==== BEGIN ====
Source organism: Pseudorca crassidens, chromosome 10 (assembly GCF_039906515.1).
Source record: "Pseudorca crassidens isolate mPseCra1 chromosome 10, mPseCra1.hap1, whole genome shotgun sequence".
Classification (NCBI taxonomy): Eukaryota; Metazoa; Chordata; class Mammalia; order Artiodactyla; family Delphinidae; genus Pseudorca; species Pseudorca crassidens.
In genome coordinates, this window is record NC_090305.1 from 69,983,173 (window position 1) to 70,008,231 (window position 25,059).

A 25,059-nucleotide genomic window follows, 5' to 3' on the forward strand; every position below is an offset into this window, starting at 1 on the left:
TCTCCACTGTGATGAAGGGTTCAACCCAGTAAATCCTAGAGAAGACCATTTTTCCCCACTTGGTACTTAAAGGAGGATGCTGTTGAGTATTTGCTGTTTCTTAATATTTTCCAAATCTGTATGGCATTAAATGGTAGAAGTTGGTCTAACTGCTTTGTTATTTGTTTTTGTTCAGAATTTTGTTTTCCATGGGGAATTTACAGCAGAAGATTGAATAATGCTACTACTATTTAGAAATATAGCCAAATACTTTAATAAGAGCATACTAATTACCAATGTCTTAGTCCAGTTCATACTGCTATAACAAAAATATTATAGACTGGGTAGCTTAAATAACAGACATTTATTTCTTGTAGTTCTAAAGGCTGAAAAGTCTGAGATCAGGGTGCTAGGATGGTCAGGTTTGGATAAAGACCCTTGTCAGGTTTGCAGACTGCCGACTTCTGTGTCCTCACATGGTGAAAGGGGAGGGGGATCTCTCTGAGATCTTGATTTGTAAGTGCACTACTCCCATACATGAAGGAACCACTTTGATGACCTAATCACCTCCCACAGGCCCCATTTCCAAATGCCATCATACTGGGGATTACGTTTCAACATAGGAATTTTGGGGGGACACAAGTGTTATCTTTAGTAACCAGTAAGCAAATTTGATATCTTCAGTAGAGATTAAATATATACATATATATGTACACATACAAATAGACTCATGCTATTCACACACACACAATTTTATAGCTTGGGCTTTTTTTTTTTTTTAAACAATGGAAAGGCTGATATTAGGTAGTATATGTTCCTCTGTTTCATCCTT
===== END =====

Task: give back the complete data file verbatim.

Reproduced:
Source organism: Pseudorca crassidens, chromosome 10 (assembly GCF_039906515.1).
Source record: "Pseudorca crassidens isolate mPseCra1 chromosome 10, mPseCra1.hap1, whole genome shotgun sequence".
Classification (NCBI taxonomy): Eukaryota; Metazoa; Chordata; class Mammalia; order Artiodactyla; family Delphinidae; genus Pseudorca; species Pseudorca crassidens.
In genome coordinates, this window is record NC_090305.1 from 69,983,173 (window position 1) to 70,008,231 (window position 25,059).

A 25,059-nucleotide genomic window follows, 5' to 3' on the forward strand; every position below is an offset into this window, starting at 1 on the left:
TCTCCACTGTGATGAAGGGTTCAACCCAGTAAATCCTAGAGAAGACCATTTTTCCCCACTTGGTACTTAAAGGAGGATGCTGTTGAGTATTTGCTGTTTCTTAATATTTTCCAAATCTGTATGGCATTAAATGGTAGAAGTTGGTCTAACTGCTTTGTTATTTGTTTTTGTTCAGAATTTTGTTTTCCATGGGGAATTTACAGCAGAAGATTGAATAATGCTACTACTATTTAGAAATATAGCCAAATACTTTAATAAGAGCATACTAATTACCAATGTCTTAGTCCAGTTCATACTGCTATAACAAAAATATTATAGACTGGGTAGCTTAAATAACAGACATTTATTTCTTGTAGTTCTAAAGGCTGAAAAGTCTGAGATCAGGGTGCTAGGATGGTCAGGTTTGGATAAAGACCCTTGTCAGGTTTGCAGACTGCCGACTTCTGTGTCCTCACATGGTGAAAGGGGAGGGGGATCTCTCTGAGATCTTGATTTGTAAGTGCACTACTCCCATACATGAAGGAACCACTTTGATGACCTAATCACCTCCCACAGGCCCCATTTCCAAATGCCATCATACTGGGGATTACGTTTCAACATAGGAATTTTGGGGGGACACAAGTGTTATCTTTAGTAACCAGTAAGCAAATTTGATATCTTCAGTAGAGATTAAATATATACATATATATGTACACATACAAATAGACTCATGCTATTCACACACACACAATTTTATAGCTTGGGCTTTTTTTTTTTTTTAAACAATGGAAAGGCTGATATTAGGTAGTATATGTTCCTCTGTTTCATCCTT